Abstract

This study examines the implementation and effectiveness of the Seminole County Sheriff's Office Global Positioning System (GPS) when ordered by the court for "no contact" in Domestic Violence cases, specifically Intimate Partner Violence. The research evaluates violations, which occurred while arrestees were assigned to GPS in 2009 and 2013; the programs first year and the most recent with complete data available. The results found limited factors that could be identified as predicting violations for those who violated the GPS, but the qualitative interviews shed much more light on the value of the program. The qualitative interviews were conducted with various stakeholders ranging from law enforcement to victim's advocates, and from state attorneys to public defenders. The overwhelming response rang loud, GPS allowed victims to feel safer and required more accountability on the part of the offender.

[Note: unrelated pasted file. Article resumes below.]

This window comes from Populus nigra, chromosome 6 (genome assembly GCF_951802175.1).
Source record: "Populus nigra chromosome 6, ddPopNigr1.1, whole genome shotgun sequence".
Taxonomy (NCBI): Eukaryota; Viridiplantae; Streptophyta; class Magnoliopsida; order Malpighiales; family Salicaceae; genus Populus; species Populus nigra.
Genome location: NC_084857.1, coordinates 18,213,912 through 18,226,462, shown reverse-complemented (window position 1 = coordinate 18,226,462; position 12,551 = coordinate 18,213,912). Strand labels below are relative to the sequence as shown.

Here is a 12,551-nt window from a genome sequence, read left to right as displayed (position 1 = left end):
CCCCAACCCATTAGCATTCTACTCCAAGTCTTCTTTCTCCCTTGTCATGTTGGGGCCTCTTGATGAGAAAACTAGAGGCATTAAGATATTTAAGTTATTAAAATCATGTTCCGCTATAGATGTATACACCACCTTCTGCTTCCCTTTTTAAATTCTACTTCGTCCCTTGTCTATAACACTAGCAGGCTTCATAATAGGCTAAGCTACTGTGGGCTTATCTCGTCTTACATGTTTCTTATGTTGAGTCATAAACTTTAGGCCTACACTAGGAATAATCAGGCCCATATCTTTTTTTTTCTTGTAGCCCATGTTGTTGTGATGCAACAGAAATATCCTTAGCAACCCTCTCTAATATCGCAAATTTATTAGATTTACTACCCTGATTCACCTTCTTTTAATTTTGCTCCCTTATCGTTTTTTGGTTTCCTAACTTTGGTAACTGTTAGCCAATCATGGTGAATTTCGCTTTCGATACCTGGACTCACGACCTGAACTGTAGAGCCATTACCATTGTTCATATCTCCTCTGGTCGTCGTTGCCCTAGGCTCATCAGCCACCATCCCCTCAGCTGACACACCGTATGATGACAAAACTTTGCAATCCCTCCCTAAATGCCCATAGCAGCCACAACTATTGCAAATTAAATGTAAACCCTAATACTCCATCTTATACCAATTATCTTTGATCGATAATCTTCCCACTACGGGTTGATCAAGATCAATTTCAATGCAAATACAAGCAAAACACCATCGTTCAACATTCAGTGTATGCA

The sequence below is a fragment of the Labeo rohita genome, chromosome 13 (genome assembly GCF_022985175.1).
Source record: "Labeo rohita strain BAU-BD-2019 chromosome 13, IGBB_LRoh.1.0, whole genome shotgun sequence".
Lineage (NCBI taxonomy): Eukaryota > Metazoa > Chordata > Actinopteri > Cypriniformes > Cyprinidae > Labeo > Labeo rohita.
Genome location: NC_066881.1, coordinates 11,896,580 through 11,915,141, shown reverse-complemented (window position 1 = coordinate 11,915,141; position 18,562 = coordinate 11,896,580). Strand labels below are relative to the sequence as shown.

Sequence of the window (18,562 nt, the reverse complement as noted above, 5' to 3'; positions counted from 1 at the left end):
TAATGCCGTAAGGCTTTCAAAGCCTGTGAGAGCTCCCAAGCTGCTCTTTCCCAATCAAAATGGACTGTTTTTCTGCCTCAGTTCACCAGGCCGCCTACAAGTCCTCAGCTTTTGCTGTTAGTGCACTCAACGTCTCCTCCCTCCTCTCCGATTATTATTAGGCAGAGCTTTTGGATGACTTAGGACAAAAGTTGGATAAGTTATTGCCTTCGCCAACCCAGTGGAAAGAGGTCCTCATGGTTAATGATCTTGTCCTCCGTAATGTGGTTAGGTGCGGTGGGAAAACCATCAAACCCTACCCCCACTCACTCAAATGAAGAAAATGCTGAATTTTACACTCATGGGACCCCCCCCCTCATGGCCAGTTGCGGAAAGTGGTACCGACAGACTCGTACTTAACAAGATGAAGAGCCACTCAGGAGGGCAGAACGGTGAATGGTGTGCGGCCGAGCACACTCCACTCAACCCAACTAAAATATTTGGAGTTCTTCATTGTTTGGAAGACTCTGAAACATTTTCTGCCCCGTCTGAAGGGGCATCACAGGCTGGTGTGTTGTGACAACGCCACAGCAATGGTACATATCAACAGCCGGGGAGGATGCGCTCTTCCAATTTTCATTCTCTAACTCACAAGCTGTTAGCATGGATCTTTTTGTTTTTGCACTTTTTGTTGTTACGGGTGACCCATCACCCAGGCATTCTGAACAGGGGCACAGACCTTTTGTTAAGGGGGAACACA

Graduation Date

2016

Semester

Fall

Advisor

Corzine, Harold

Degree

Doctor of Philosophy (Ph.D.)

College

College of Sciences

Department

Sociology

Degree Program

Sociology

Format

application/pdf

Identifier

CFE0006488

URL

http://purl.fcla.edu/fcla/etd/CFE0006488

Language

English

Release Date

December 2016

Length of Campus-only Access

None

Access Status

Doctoral Dissertation (Open Access)

Included in

Sociology Commons

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